The number of Venezuelan bitcoin users has doubled and the trading volumes of Venezuelan bitcoin exchanges have increased substantially since 2014.

A spokesman of bitcoin Venezuela told Panampost:

“The price [of bitcoin] never fluctuates at the same rate as the devaluation of the bolívar, which lost 60 percent of its value in one month.”

The country’s largest bitcoin advocacy organization stated that a significantly large portion of bitcoin buyers hold the digital currency, and they are not worried about its volatility. Instead, some are very optimistic on the value of bitcoin, and they are hoping to see a short-term increase over the next few months.

Venezuela’s official inflation rate hit 68% in 2014 and it is predicted to surpass 70% this year. In an attempt to escape the irregular volatility of the nation’s currency, Venezuelans have been desperately trying to purchase foreign currencies, especially U.S. dollars, on the black market, explained Venezuelan economist Luis Oliveros.

Due to the government’s strict control on the purchase of foreign currencies and the plunge in supply, people there are shifting towards Bitcoin. With the rapid devaluation of Venezuela’s national currency, and people’s attempts to escape hyperinflation, the cryptocurrency has risen as a solution.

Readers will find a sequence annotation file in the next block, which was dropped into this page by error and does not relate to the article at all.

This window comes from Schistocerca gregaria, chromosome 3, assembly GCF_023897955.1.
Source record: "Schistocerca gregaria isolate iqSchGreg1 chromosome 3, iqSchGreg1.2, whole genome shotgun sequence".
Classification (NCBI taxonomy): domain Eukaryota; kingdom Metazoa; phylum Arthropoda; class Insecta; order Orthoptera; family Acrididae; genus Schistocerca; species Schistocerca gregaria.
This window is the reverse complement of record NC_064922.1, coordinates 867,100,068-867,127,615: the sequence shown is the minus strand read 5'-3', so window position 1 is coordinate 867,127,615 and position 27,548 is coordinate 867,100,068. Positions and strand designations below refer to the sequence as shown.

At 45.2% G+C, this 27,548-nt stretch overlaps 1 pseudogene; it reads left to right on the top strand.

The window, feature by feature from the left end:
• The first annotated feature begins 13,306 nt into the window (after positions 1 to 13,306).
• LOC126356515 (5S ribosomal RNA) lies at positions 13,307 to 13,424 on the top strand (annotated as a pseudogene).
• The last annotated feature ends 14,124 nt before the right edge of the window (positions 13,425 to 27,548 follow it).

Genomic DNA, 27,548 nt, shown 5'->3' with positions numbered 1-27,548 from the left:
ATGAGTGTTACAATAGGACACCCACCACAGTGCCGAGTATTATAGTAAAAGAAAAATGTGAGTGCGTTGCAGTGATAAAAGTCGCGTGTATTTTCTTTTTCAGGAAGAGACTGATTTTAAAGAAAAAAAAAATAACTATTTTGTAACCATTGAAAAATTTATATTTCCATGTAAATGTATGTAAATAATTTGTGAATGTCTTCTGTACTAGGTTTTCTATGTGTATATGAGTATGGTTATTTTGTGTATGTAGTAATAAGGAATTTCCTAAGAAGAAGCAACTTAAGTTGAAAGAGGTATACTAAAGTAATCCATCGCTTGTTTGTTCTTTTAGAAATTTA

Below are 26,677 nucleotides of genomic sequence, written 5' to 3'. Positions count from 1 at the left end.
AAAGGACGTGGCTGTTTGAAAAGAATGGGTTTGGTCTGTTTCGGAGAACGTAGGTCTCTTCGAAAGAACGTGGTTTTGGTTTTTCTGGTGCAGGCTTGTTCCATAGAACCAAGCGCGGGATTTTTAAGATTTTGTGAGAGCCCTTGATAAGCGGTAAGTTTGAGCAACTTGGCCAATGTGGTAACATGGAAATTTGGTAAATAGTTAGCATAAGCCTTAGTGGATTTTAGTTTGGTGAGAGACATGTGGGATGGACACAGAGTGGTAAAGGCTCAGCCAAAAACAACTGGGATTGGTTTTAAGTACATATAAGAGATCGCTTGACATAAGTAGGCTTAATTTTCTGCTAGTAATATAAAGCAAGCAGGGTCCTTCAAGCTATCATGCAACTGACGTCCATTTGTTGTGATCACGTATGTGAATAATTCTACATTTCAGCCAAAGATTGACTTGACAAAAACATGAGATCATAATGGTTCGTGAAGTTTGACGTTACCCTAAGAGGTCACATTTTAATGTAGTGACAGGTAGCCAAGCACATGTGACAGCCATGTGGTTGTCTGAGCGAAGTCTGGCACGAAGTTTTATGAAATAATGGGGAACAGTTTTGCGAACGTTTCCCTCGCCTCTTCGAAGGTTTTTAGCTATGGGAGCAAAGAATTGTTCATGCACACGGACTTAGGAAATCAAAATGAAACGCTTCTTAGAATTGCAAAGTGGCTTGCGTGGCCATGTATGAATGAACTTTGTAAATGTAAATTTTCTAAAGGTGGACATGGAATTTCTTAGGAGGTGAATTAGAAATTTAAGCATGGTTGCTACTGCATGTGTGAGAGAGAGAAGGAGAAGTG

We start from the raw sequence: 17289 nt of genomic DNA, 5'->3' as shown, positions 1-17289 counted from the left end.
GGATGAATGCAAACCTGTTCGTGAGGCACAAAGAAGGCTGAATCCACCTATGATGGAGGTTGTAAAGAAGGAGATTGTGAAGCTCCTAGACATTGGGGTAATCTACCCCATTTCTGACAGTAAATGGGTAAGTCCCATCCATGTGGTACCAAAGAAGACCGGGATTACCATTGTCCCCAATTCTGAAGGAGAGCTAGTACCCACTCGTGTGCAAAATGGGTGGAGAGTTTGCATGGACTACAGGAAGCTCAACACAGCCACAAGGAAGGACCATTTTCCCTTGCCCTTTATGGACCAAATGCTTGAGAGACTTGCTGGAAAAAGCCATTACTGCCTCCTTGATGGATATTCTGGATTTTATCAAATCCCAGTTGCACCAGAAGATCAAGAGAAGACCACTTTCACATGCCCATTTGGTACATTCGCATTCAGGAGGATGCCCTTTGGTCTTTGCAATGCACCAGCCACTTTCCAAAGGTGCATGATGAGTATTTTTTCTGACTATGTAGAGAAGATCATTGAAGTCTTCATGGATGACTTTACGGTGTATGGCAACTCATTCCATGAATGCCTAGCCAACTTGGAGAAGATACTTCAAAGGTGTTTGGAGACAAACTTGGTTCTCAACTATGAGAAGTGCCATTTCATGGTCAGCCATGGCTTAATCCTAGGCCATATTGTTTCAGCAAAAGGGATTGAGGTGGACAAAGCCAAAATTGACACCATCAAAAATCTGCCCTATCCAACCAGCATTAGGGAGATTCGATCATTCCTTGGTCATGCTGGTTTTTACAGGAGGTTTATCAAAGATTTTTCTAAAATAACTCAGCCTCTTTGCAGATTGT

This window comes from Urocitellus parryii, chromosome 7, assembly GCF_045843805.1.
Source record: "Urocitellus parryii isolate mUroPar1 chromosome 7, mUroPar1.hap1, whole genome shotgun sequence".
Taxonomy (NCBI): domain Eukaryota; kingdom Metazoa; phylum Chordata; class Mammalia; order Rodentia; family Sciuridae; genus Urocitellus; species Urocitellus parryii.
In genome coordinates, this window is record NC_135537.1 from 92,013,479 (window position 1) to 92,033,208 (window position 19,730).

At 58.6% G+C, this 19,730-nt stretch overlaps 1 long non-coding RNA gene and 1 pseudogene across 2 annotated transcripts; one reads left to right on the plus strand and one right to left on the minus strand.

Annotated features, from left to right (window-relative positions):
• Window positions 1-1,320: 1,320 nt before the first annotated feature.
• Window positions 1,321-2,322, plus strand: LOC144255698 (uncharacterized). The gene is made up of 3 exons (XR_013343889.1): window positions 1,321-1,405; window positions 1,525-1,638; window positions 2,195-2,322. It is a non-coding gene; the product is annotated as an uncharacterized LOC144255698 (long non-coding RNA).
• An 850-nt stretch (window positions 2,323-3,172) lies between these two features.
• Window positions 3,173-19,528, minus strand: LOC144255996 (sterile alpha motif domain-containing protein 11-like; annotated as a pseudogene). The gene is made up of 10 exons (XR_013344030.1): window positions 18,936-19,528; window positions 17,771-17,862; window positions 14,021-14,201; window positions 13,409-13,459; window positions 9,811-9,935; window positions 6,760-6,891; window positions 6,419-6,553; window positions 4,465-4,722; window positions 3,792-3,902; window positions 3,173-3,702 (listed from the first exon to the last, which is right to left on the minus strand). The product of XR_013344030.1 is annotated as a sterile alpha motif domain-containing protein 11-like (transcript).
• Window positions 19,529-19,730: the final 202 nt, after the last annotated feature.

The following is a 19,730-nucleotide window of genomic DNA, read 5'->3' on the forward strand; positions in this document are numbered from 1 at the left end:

Venezuela Bolivar

Trading Volumes

SurBitcoin, the first Venezuelan bitcoin exchange, was launched on August 15 of last year by BlinkTrade co-founder Rodrigo Souza.

The platform is still in beta, but the trading volume of the exchange has increased rapidly over the last ten months. Bitcoin Venezuela reported:

“The SurBitcoin exchange is already the second largest in transaction volume in Latin America after Brazil. The growth is evident.”

Because of the increase of bitcoin buyers and the hyperinflation of the nation’s currency, several local businesses in Venezuela — including restaurants, coffee shops and shopping malls — have begun to accept bitcoin.

WSJ reported in late 2014 that hyperinflation forced Venezuelans to carry piles of bills to purchase small goods like a cup of coffee, thus making it extremely inconvenient to carry cash and leaving people prone to robbery and theft.

While bitcoin adoption and awareness in Venezuela is still relatively low compared to neighboring countries such as Argentina, bitcoin may be the ultimate solution to Venezuela’s current situation, if the number of bitcoin buyers, traders and merchants continue to grow at present rates.